Here are a couple of screen shots from the program:
* Warning: Participating this game may lead to anger, discontent, and disillusionment with the redistricting process and the government in general. Game is for entertainment purposes only and any schemes it suggests are not intended for use in any real world scenarios. Many will play. Only voters of the right party affiliation/race/religion/etc. will win. If you can’t tell, neither this program nor the author of this blog supports gerrymandering. If you suspect an elected official has developed an addiction to gerrymandering seek the help of your state representatives or the court system. Gerrymandering left untreated can lead to disenfranchisement, career politicians, and increased voter apathy. Although The ReDistricting Game by itself will not eliminate gerrymandering, combined with a diet of healthy education and regular political exercise, the problem can minimized. Use only as directed.
Did you stumble upon my recent post about gerrymandering and think to yourself, “if only this article was in some sort of video instead”? Well, now you are in luck.
Over the last several days, I have been converting that earlier work into format suitable for YouTube and am pleased to say that it is now completed. It was a pretty lengthy process, but I’m sure that this effort is another important milestone in the life of this blog.
There has been a lot of talk about redistricting here in Virginia lately. Virginia has eleven congressmen so the big question is, how should their districts be divided up? The first thing we should consider is how the districts looked prior to redistricting.
These boundaries were drawn after the 2000 Census. Before we get started, I feel that I need to explain the word gerrymander. Dictionary.com defines the term as, “the dividing of a state, county, etc., into election districts so as to give one political party a majority in many districts while concentrating the voting strength of the other party into as few districts as possible.” In addition, districts should be compact and contiguous. So, with those thoughts, do you see any gerrymandering in our current map? I do.
The first area I’d like to focus on is the northern portion of the 9th Congressional district.
See anything odd here? For the most part, the 9th is pretty compact, containing all of southwest Virginia. But toward the northeast fringe, you notice it takes an odd shape to encompass the lower half of Alleghany County. This distortion is most pronounced when you also look at the 6th.
Now what’s so special about the southern half of Alleghany County? I can find nothing about the county itself, but within this area is the city of Covington. Although the city of Covington is not a large place, the citizens typically vote far more Democratic than the surrounding areas. For example, according to the State Board of Elections in 2008 while 53% of Virginians voted for Barack Obama 55% of voters in Covington voted for him. Big deal you might say. It is only two percent. However, when we compare Covington to the surrounding localities, you do notice a significant difference. Obama only received 48% of the vote in Alleghany (surrounding the city), 43% of the vote in Bath County (to the north), 43% of the vote in Rockbridge County (to the east), 33% of the vote in Craig County (to the south), and 33% of the vote in Botetourt County (in the southeast). Of course many cities follow this trend. So why did they draw the lines to include Covington in the 9th? Well, until the last election, Rich Boucher, a Democrat, was the representative of the 9th. So, in order to improve his reelection chances as well as to move some Democratic voters out of the otherwise conservative 6th district, the bizarre looking lines were drawn this way.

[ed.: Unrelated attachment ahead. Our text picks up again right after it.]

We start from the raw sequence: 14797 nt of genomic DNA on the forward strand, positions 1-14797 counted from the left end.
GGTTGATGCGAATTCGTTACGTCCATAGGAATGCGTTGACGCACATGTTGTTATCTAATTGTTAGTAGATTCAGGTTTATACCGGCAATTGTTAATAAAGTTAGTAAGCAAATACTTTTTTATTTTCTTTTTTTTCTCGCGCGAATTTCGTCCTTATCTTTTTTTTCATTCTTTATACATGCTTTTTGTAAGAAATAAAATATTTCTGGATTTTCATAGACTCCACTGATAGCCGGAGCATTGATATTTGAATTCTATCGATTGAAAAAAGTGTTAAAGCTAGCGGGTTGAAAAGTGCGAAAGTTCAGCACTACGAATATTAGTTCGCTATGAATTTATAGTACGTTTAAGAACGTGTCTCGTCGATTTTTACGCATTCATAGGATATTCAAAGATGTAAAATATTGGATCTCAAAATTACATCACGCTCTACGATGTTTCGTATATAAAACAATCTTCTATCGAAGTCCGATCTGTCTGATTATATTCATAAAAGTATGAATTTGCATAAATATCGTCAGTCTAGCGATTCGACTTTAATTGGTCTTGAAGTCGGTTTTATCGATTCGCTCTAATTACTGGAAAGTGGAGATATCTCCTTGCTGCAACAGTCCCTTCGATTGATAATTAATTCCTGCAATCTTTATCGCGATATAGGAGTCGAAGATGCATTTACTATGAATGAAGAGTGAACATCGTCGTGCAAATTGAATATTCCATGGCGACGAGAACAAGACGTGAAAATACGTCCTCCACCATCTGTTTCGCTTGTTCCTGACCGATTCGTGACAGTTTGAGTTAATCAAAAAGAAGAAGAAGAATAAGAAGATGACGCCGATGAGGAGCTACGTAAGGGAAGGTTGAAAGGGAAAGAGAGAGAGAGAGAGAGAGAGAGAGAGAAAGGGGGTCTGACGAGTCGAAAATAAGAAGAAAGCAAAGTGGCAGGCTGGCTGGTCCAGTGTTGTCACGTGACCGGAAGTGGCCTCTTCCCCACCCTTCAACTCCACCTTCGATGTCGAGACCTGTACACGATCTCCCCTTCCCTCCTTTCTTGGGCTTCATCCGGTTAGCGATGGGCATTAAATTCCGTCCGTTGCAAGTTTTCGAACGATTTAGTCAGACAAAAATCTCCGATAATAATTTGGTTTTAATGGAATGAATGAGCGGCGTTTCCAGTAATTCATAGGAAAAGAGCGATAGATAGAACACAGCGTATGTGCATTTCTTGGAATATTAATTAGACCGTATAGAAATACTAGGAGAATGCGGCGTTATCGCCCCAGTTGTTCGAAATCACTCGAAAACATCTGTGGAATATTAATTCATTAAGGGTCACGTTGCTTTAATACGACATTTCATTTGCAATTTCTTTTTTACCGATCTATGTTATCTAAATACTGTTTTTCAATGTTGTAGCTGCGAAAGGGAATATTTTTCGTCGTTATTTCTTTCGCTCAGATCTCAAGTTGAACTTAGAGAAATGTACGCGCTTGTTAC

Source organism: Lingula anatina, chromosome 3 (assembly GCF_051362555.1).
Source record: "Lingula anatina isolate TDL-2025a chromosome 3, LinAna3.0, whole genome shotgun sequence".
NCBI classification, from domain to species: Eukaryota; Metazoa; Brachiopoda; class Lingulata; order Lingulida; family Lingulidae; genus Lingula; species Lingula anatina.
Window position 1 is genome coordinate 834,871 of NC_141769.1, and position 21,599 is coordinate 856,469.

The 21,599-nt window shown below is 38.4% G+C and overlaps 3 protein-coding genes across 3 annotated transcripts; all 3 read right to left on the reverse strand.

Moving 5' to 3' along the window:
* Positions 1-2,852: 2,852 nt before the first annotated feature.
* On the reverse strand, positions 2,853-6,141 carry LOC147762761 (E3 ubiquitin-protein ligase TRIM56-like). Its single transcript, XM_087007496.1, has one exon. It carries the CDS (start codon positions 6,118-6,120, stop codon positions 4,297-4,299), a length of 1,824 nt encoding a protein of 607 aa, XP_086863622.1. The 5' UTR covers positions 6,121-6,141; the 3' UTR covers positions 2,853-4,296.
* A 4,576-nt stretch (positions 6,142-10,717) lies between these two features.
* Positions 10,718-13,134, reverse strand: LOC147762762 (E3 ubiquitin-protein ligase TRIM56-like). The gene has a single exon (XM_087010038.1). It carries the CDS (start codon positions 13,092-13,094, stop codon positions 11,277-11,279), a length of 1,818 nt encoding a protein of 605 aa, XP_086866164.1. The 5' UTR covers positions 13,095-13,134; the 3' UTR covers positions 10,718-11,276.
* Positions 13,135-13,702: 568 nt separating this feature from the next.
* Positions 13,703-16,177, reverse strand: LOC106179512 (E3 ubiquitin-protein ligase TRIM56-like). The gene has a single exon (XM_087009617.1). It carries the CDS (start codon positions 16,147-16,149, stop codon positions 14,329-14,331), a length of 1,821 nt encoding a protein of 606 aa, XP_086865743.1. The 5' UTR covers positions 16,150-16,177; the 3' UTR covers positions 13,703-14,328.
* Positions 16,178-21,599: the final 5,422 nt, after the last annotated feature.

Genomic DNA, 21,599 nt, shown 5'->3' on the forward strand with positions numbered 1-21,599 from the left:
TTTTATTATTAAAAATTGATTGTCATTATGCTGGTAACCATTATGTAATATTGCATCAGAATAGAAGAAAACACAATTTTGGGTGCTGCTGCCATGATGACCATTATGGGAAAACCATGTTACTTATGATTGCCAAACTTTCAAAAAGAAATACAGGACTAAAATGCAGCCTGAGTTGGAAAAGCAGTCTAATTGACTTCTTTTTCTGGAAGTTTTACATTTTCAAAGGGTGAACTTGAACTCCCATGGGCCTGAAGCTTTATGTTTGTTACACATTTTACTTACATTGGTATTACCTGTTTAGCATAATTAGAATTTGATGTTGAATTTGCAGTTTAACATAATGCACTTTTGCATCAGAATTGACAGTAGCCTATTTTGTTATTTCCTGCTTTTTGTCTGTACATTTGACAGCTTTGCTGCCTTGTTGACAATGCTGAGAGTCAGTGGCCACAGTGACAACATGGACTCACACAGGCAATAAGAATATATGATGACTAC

Now by themselves, the roughly 2,300 voters of Covington do not decide an election. However, when combined with other similarly Democratic localities spread over more than two hundred miles, they do make an impact. Even though Boucher lost in 2010 by about 9,000 votes, can you name at least one of the nine localities he won? Anyone? That’s right. Covington. The main purpose of gerrymandering is to benefit one or more parties (in this case the incumbents at the expense of other party challengers). Now that Boucher is gone, I hope the Covington enclave will disappear.
However, I can find no clearer example of gerrymandering in Virginia then the 3rd Congressional district. Look at this monster.
Most of these localities don’t even share a common border unless you include the James River. Now maybe you could argue that communities along the James River share a common interest, but then why would you exclude the area in between Charles City County and Newport News in the north (James City County) and the area between Surry County and Portsmouth City (Isle of Wight County and Suffolk City)? You also miss a big chunk of the city of Newport News! Unfortunately, there is only one ugly answer; racism.